Ireland is an island in the North Atlantic politically divided between the Republic of Ireland and Northern Ireland. It is internationally known for its folk music, which has remained a vibrant tradition throughout the 20th century, when many traditional forms worldwide lost popularity to pop music. In spite of emigration and a well-developed connection to music imported from the United Kingdom and United States, Irish music has kept many of its traditional aspects; indeed, it has itself influenced many forms of music, such as country and roots music in the USA, which in turn have greatly influenced rock music in the 20th century. It has occasionally also been modernized, however, and fused with rock and roll, punk rock and other genres. Some of these fusion artists have attained much mainstream success, at home and abroad, including Sinéad O'Connor, Van Morrison, The Pogues, The Chieftains, The Cranberries, Enya, Rory Gallagher and the Afro-Celt Sound System.
It is important to know that most "traditions" of modern Irish traditional music and dance are, to some extent, guesswork and extrapolation. Through politics and military upheavals, the cultural arts of Ireland were systematically eradicated to a large extent (to weaken national identity) and then the job was finished during the Great Famine. Travellers (the gypsies of Ireland, most of whom began their dynasties when forcibly ejected from their lands; they call themselves the Pavee), people (covertly, during periods of active occupation) trying to save knowledge from eradication, and refugees saved what we know of languages and artforms.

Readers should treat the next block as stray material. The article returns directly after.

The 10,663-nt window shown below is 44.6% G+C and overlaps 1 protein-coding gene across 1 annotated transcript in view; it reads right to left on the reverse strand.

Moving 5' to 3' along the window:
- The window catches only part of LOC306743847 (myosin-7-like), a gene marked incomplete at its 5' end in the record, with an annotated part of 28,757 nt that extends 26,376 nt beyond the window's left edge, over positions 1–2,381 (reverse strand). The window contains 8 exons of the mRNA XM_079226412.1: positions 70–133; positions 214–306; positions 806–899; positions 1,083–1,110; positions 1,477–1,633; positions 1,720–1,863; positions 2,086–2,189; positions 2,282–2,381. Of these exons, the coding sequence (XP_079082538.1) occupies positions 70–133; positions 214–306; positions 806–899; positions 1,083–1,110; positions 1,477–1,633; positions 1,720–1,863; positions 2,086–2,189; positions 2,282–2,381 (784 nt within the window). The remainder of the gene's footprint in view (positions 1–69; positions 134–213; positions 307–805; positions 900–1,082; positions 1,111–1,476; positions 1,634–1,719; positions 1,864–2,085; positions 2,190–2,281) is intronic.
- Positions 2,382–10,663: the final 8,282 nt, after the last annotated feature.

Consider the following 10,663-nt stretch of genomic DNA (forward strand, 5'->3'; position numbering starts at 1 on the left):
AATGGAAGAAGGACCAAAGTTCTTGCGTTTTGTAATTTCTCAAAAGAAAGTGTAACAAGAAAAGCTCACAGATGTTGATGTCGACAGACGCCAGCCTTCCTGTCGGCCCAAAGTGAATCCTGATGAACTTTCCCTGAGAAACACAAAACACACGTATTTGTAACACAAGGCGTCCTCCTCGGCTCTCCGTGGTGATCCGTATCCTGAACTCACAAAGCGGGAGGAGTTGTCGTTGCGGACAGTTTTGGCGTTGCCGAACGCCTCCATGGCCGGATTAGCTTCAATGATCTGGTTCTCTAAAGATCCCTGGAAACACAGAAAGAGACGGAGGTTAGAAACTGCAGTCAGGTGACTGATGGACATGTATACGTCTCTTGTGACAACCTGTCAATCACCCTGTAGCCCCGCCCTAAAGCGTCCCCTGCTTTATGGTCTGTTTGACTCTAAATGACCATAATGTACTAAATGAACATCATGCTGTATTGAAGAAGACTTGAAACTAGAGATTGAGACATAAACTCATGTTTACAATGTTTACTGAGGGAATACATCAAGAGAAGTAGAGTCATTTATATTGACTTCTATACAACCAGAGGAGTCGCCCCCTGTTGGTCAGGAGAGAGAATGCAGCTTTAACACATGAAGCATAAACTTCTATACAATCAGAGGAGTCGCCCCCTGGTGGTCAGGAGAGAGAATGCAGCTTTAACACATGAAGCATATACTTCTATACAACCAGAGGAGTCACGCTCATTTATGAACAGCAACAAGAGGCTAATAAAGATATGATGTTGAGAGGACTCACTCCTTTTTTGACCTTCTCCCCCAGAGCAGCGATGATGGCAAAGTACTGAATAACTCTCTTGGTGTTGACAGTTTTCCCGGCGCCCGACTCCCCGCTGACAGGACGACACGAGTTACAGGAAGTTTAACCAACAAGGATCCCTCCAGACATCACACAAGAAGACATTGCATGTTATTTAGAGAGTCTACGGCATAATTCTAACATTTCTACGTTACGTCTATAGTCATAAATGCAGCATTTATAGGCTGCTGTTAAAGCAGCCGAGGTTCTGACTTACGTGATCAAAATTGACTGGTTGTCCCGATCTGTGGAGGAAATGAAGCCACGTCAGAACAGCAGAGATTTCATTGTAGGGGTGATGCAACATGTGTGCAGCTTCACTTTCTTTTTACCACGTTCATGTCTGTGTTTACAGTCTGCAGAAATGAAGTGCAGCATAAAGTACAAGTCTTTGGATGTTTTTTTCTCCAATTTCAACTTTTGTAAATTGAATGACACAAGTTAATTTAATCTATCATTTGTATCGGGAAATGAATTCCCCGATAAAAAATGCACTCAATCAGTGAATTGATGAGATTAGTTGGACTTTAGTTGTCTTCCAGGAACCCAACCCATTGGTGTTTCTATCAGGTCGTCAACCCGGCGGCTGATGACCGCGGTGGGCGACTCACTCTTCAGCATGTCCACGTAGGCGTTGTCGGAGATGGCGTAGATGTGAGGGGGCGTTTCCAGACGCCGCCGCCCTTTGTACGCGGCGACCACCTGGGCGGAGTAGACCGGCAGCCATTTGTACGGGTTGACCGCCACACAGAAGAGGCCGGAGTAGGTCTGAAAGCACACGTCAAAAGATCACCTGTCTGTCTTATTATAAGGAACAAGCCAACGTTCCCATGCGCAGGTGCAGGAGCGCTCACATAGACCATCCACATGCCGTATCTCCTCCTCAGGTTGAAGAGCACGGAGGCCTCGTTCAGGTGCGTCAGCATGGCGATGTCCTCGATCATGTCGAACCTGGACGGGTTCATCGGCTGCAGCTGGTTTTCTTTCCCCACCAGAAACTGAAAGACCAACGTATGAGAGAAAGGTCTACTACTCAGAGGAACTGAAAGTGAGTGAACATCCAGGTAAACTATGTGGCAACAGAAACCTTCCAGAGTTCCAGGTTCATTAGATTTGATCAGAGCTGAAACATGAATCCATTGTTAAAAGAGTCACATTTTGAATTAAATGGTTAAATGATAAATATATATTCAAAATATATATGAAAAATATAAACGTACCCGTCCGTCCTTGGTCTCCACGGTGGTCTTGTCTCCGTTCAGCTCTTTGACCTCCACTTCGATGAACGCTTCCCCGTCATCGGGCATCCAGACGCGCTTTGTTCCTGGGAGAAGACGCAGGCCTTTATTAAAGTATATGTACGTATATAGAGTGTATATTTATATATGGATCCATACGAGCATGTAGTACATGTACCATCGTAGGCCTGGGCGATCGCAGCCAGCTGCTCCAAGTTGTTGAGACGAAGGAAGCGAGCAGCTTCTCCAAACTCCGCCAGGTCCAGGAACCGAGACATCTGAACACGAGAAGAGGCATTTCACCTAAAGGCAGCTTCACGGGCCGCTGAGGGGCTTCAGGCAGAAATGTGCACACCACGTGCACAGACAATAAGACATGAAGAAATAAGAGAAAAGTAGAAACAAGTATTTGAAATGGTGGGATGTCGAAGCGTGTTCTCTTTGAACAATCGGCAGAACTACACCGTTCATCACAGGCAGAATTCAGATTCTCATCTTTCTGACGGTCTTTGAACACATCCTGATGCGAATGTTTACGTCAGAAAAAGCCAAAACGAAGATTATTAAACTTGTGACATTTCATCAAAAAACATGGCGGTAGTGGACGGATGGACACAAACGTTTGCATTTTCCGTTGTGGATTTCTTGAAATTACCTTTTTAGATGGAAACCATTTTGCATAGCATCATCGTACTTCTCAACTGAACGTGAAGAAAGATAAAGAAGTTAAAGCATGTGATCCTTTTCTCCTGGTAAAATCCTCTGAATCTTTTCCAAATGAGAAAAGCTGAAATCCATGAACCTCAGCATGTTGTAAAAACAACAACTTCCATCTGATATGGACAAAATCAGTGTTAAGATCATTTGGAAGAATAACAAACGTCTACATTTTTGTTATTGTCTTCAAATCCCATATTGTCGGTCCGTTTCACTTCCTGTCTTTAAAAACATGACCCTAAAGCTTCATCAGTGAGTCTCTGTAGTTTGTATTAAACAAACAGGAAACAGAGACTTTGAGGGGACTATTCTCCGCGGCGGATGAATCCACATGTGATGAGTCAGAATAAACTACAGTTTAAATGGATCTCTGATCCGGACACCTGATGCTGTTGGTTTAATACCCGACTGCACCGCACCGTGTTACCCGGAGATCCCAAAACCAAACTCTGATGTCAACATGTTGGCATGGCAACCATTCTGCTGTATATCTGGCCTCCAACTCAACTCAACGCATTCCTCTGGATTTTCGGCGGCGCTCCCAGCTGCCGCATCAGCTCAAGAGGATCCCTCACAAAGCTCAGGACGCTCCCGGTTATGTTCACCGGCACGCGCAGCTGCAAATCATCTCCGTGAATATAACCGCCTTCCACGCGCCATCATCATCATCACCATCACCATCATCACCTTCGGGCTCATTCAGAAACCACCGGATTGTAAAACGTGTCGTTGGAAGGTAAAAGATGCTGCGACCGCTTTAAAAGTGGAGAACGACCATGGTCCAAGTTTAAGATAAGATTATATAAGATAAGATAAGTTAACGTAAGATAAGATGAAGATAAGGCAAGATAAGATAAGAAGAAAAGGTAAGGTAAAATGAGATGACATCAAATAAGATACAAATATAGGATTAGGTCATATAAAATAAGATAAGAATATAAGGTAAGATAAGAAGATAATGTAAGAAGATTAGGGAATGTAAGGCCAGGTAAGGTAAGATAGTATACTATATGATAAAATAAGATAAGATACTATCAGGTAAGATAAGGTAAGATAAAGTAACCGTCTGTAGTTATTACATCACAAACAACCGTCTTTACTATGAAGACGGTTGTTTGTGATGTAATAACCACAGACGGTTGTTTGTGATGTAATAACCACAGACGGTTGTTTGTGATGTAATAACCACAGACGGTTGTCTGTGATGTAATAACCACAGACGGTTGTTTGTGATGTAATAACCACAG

Regional style, once a major distinction of Irish traditional music, is gradually being eroded by the ease of travel and access to recordings. It was once not unheard of for a villager to never leave the immediate area of their village; in those days, you could often tell the region an Irish player came from by simply his playing or the setting of a tune used.
Singing often is seen as something very different from the music. This can be seen in many sessions in pubs in Ireland. While the musicians are playing, the rest of the gathering may treat them as largely background music. When a singer is invited to sing, however, there is generally not a sound to be heard other than murmurs encouraging the singer. Oftentimes, listeners may sing along with choruses. There is a type of traditional song called loobeen, in which each singer improvises a verse, followed by a chorus sung by the entire group. It is generally felt among traditionalists that the music is largely for amusement, while songs distill within them the true spirit of Ireland.
An example of a traditional song that has received much exposure as the result of being recorded by many modern artistes is "She Moved Through the Fair".